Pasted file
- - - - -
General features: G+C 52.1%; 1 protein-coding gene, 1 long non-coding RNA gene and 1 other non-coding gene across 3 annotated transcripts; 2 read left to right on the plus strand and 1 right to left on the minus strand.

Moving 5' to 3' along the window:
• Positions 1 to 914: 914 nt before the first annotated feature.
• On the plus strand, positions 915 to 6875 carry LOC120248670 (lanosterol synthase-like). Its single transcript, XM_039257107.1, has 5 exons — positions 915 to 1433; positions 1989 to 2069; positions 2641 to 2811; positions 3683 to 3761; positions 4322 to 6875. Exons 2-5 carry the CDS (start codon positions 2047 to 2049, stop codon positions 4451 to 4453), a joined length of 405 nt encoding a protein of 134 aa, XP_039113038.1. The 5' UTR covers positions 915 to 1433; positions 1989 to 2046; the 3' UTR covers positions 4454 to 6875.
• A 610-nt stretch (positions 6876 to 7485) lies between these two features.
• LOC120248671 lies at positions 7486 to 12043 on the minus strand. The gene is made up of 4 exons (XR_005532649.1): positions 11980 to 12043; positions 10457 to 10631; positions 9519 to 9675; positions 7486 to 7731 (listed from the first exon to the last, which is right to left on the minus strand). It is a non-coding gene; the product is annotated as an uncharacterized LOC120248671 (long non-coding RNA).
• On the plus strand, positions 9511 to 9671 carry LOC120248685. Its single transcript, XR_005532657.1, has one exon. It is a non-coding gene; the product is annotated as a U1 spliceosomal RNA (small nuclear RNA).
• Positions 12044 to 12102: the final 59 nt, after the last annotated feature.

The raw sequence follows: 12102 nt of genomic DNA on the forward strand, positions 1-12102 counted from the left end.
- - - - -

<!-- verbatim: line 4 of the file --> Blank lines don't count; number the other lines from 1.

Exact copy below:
• On the plus strand, positions 915 to 6875 carry LOC120248670 (lanosterol synthase-like). Its single transcript, XM_039257107.1, has 5 exons — positions 915 to 1433; positions 1989 to 2069; positions 2641 to 2811; positions 3683 to 3761; positions 4322 to 6875. Exons 2-5 carry the CDS (start codon positions 2047 to 2049, stop codon positions 4451 to 4453), a joined length of 405 nt encoding a protein of 134 aa, XP_039113038.1. The 5' UTR covers positions 915 to 1433; positions 1989 to 2046; the 3' UTR covers positions 4454 to 6875.